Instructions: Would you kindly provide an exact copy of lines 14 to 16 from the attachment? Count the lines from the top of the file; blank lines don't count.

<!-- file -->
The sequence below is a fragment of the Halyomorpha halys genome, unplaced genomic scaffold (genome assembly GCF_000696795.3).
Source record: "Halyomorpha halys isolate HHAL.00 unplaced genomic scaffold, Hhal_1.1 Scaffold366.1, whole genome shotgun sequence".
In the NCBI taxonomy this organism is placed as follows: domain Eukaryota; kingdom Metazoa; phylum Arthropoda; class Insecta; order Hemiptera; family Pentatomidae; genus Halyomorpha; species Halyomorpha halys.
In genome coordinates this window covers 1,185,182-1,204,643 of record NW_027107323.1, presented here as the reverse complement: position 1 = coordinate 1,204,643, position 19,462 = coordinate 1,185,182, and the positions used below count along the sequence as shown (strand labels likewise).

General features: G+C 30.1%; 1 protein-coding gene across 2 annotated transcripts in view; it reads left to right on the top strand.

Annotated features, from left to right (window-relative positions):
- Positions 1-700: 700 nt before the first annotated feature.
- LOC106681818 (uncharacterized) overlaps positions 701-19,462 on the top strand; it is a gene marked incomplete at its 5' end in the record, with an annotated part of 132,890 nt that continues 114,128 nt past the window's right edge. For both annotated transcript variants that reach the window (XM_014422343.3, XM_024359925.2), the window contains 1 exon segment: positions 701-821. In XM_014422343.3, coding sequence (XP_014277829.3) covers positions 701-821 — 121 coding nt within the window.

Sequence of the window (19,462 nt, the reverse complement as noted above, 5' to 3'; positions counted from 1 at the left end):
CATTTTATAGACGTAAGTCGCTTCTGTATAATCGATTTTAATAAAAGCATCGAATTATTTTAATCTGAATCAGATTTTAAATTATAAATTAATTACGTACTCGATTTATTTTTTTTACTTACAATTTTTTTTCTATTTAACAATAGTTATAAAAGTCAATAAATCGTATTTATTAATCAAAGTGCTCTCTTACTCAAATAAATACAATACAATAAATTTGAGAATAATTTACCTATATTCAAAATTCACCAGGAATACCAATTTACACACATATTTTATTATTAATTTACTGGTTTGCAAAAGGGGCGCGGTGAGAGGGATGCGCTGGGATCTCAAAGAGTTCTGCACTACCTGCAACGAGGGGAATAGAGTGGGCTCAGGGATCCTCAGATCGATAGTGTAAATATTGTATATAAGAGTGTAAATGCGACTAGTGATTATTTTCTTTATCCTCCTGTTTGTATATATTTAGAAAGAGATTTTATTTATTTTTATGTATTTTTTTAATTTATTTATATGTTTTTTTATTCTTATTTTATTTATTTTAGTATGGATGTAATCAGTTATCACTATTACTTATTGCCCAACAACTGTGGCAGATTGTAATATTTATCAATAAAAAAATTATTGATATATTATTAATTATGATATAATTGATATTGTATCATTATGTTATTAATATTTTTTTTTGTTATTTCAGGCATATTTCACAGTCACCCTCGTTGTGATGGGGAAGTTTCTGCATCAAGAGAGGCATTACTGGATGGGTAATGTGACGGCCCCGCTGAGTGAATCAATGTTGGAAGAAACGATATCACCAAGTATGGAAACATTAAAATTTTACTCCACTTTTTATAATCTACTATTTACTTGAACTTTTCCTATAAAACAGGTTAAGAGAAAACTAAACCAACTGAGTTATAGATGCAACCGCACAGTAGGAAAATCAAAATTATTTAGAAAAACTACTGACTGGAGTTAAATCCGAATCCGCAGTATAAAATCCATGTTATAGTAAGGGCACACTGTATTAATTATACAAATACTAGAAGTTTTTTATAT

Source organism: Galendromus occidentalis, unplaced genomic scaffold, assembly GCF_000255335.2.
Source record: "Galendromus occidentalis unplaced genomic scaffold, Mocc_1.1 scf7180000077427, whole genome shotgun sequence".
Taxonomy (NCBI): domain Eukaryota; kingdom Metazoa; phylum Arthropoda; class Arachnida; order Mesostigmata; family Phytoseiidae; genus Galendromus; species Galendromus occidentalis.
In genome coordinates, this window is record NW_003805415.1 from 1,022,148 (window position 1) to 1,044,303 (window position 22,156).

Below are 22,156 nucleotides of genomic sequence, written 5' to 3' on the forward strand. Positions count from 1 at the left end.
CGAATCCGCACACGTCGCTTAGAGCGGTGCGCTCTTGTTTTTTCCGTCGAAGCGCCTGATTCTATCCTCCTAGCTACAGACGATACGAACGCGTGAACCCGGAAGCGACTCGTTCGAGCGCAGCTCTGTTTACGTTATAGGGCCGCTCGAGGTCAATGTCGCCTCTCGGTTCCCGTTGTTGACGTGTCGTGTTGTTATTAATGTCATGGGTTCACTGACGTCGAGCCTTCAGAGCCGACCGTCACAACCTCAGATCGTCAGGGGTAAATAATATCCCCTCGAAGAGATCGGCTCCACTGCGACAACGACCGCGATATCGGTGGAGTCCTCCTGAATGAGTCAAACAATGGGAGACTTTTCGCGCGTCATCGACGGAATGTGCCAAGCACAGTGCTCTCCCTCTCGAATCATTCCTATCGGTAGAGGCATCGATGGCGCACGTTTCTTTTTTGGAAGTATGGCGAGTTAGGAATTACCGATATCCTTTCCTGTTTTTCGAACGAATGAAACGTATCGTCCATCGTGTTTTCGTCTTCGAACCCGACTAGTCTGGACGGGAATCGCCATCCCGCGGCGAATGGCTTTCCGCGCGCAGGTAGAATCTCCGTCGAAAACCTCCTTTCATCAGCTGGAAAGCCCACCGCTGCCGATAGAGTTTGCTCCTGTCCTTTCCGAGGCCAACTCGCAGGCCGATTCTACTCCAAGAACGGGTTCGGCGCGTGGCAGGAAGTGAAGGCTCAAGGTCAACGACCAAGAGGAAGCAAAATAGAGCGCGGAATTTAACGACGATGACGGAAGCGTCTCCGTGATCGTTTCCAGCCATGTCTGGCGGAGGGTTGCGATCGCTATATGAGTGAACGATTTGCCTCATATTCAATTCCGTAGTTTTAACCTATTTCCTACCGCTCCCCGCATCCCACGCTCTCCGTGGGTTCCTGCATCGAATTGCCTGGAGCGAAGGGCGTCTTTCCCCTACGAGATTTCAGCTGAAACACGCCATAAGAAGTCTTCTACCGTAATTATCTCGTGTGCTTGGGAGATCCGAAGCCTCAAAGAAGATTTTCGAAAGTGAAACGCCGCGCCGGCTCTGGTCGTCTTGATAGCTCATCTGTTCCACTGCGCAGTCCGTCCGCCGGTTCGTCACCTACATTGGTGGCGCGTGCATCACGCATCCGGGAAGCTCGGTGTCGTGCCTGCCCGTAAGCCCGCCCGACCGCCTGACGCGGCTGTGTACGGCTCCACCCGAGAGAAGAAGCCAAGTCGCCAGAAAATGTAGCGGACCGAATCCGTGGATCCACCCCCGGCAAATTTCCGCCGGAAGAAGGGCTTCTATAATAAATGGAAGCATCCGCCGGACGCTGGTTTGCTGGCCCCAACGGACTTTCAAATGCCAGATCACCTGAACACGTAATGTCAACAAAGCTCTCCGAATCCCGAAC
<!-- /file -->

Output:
In genome coordinates, this window is record NW_003805415.1 from 1,022,148 (window position 1) to 1,044,303 (window position 22,156).

Below are 22,156 nucleotides of genomic sequence, written 5' to 3' on the forward strand. Positions count from 1 at the left end.
CGAATCCGCACACGTCGCTTAGAGCGGTGCGCTCTTGTTTTTTCCGTCGAAGCGCCTGATTCTATCCTCCTAGCTACAGACGATACGAACGCGTGAACCCGGAAGCGACTCGTTCGAGCGCAGCTCTGTTTACGTTATAGGGCCGCTCGAGGTCAATGTCGCCTCTCGGTTCCCGTTGTTGACGTGTCGTGTTGTTATTAATGTCATGGGTTCACTGACGTCGAGCCTTCAGAGCCGACCGTCACAACCTCAGATCGTCAGGGGTAAATAATATCCCCTCGAAGAGATCGGCTCCACTGCGACAACGACCGCGATATCGGTGGAGTCCTCCTGAATGAGTCAAACAATGGGAGACTTTTCGCGCGTCATCGACGGAATGTGCCAAGCACAGTGCTCTCCCTCTCGAATCATTCCTATCGGTAGAGGCATCGATGGCGCACGTTTCTTTTTTGGAAGTATGGCGAGTTAGGAATTACCGATATCCTTTCCTGTTTTTCGAACGAATGAAACGTATCGTCCATCGTGTTTTCGTCTTCGAACCCGACTAGTCTGGACGGGAATCGCCATCCCGCGGCGAATGGCTTTCCGCGCGCAGGTAGAATCTCCGTCGAAAACCTCCTTTCATCAGCTGGAAAGCCCACCGCTGCCGATAGAGTTTGCTCCTGTCCTTTCCGAGGCCAACTCGCAGGCCGATTCTACTCCAAGAACGGGTTCGGCGCGTGGCAGGAAGTGAAGGCTCAAGGTCAACGACCAAGAGGAAGCAAAATAGAGCGCGGAATTTAACGACGATGACGGAAGCGTCTCCGTGATCGTTTCCAGCCATGTCTGGCGGAGGGTTGCGATCGCTATATGAGTGAACGATTTGCCTCATATTCAATTCCGTAGTTTTAACCTATTTCCTACCGCTCCCCGCATCCCACGCTCTCCGTGGGTTCCTGCATCGAATTGCCTGGAGCGAAGGGCGTCTTTCCCCTACGAGATTTCAGCTGAAACACGCCATAAGAAGTCTTCTACCGTAATTATCTCGTGTGCTTGGGAGATCCGAAGCCTCAAAGAAGATTTTCGAAAGTGAAACGCCGCGCCGGCTCTGGTCGTCTTGATAGCTCATCTGTTCCACTGCGCAGTCCGTCCGCCGGTTCGTCACCTACATTGGTGGCGCGTGCATCACGCATCCGGGAAGCTCGGTGTCGTGCCTGCCCGTAAGCCCGCCCGACCGCCTGACGCGGCTGTGTACGGCTCCACCCGAGAGAAGAAGCCAAGTCGCCAGAAAATGTAGCGGACCGAATCCGTGGATCCACCCCCGGCAAATTTCCGCCGGAAGAAGGGCTTCTATAATAAATGGAAGCATCCGCCGGACGCTGGTTTGCTGGCCCCAACGGACTTTCAAATGCCAGATCACCTGAACACGTAATGTCAACAAAGCTCTCCGAATCCCGAAC